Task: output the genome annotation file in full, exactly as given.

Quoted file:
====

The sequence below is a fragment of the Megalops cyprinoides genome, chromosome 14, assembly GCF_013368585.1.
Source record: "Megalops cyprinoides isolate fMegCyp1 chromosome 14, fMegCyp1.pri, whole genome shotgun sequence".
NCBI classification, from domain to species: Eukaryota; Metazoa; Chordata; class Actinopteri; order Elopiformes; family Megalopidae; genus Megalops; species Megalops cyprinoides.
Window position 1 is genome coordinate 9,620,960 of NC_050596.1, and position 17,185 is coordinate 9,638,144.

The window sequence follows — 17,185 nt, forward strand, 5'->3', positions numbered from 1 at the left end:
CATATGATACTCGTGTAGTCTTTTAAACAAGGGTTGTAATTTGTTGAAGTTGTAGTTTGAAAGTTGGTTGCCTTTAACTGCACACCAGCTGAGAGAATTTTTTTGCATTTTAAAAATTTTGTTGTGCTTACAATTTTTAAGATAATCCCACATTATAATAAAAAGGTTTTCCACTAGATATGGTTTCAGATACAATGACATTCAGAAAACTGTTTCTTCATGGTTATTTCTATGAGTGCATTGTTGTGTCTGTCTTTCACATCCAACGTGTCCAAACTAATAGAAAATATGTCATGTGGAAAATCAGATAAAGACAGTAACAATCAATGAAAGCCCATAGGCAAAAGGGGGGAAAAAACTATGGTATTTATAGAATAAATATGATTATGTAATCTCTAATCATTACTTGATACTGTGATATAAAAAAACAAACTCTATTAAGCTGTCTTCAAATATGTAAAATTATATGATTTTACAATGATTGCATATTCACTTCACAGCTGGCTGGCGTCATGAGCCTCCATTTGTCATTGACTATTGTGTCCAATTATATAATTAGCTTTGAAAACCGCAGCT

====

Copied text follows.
The sequence below is a fragment of the Megalops cyprinoides genome, chromosome 14, assembly GCF_013368585.1.
Source record: "Megalops cyprinoides isolate fMegCyp1 chromosome 14, fMegCyp1.pri, whole genome shotgun sequence".
NCBI classification, from domain to species: Eukaryota; Metazoa; Chordata; class Actinopteri; order Elopiformes; family Megalopidae; genus Megalops; species Megalops cyprinoides.
Window position 1 is genome coordinate 9,620,960 of NC_050596.1, and position 17,185 is coordinate 9,638,144.

The window sequence follows — 17,185 nt, forward strand, 5'->3', positions numbered from 1 at the left end:
CATATGATACTCGTGTAGTCTTTTAAACAAGGGTTGTAATTTGTTGAAGTTGTAGTTTGAAAGTTGGTTGCCTTTAACTGCACACCAGCTGAGAGAATTTTTTTGCATTTTAAAAATTTTGTTGTGCTTACAATTTTTAAGATAATCCCACATTATAATAAAAAGGTTTTCCACTAGATATGGTTTCAGATACAATGACATTCAGAAAACTGTTTCTTCATGGTTATTTCTATGAGTGCATTGTTGTGTCTGTCTTTCACATCCAACGTGTCCAAACTAATAGAAAATATGTCATGTGGAAAATCAGATAAAGACAGTAACAATCAATGAAAGCCCATAGGCAAAAGGGGGGAAAAAACTATGGTATTTATAGAATAAATATGATTATGTAATCTCTAATCATTACTTGATACTGTGATATAAAAAAACAAACTCTATTAAGCTGTCTTCAAATATGTAAAATTATATGATTTTACAATGATTGCATATTCACTTCACAGCTGGCTGGCGTCATGAGCCTCCATTTGTCATTGACTATTGTGTCCAATTATATAATTAGCTTTGAAAACCGCAGCT